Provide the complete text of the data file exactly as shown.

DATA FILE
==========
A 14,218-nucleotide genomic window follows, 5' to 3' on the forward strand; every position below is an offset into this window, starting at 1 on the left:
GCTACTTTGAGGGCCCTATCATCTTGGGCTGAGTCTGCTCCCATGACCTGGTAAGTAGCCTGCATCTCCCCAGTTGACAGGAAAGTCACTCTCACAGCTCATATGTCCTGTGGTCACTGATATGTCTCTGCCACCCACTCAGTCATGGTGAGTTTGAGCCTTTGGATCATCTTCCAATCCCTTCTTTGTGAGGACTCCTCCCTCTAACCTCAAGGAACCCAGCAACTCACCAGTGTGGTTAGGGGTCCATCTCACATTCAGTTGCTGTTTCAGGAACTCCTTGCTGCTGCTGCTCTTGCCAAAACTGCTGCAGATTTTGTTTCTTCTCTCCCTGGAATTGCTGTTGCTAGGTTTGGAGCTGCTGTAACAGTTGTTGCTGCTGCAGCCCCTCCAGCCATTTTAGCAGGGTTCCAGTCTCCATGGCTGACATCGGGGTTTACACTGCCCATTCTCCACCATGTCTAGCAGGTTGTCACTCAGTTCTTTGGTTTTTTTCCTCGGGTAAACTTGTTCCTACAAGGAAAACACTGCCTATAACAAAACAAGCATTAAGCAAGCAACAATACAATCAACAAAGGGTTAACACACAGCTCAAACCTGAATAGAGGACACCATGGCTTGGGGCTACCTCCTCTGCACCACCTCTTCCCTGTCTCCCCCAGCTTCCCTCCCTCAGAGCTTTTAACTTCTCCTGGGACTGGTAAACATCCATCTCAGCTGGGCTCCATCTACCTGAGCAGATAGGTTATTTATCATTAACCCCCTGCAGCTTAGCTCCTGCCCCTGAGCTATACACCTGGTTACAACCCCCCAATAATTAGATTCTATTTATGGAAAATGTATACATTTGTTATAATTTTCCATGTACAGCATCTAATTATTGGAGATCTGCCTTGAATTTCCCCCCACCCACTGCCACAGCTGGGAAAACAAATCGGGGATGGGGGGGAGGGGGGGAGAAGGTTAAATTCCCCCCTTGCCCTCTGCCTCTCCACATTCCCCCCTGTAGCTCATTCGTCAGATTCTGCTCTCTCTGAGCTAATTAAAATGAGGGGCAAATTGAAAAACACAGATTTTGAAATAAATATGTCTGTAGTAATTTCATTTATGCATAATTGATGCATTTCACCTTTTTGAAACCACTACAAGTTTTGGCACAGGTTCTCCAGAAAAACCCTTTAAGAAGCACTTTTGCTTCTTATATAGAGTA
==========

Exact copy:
A 14,218-nucleotide genomic window follows, 5' to 3' on the forward strand; every position below is an offset into this window, starting at 1 on the left:
GCTACTTTGAGGGCCCTATCATCTTGGGCTGAGTCTGCTCCCATGACCTGGTAAGTAGCCTGCATCTCCCCAGTTGACAGGAAAGTCACTCTCACAGCTCATATGTCCTGTGGTCACTGATATGTCTCTGCCACCCACTCAGTCATGGTGAGTTTGAGCCTTTGGATCATCTTCCAATCCCTTCTTTGTGAGGACTCCTCCCTCTAACCTCAAGGAACCCAGCAACTCACCAGTGTGGTTAGGGGTCCATCTCACATTCAGTTGCTGTTTCAGGAACTCCTTGCTGCTGCTGCTCTTGCCAAAACTGCTGCAGATTTTGTTTCTTCTCTCCCTGGAATTGCTGTTGCTAGGTTTGGAGCTGCTGTAACAGTTGTTGCTGCTGCAGCCCCTCCAGCCATTTTAGCAGGGTTCCAGTCTCCATGGCTGACATCGGGGTTTACACTGCCCATTCTCCACCATGTCTAGCAGGTTGTCACTCAGTTCTTTGGTTTTTTTCCTCGGGTAAACTTGTTCCTACAAGGAAAACACTGCCTATAACAAAACAAGCATTAAGCAAGCAACAATACAATCAACAAAGGGTTAACACACAGCTCAAACCTGAATAGAGGACACCATGGCTTGGGGCTACCTCCTCTGCACCACCTCTTCCCTGTCTCCCCCAGCTTCCCTCCCTCAGAGCTTTTAACTTCTCCTGGGACTGGTAAACATCCATCTCAGCTGGGCTCCATCTACCTGAGCAGATAGGTTATTTATCATTAACCCCCTGCAGCTTAGCTCCTGCCCCTGAGCTATACACCTGGTTACAACCCCCCAATAATTAGATTCTATTTATGGAAAATGTATACATTTGTTATAATTTTCCATGTACAGCATCTAATTATTGGAGATCTGCCTTGAATTTCCCCCCACCCACTGCCACAGCTGGGAAAACAAATCGGGGATGGGGGGGAGGGGGGGAGAAGGTTAAATTCCCCCCTTGCCCTCTGCCTCTCCACATTCCCCCCTGTAGCTCATTCGTCAGATTCTGCTCTCTCTGAGCTAATTAAAATGAGGGGCAAATTGAAAAACACAGATTTTGAAATAAATATGTCTGTAGTAATTTCATTTATGCATAATTGATGCATTTCACCTTTTTGAAACCACTACAAGTTTTGGCACAGGTTCTCCAGAAAAACCCTTTAAGAAGCACTTTTGCTTCTTATATAGAGTA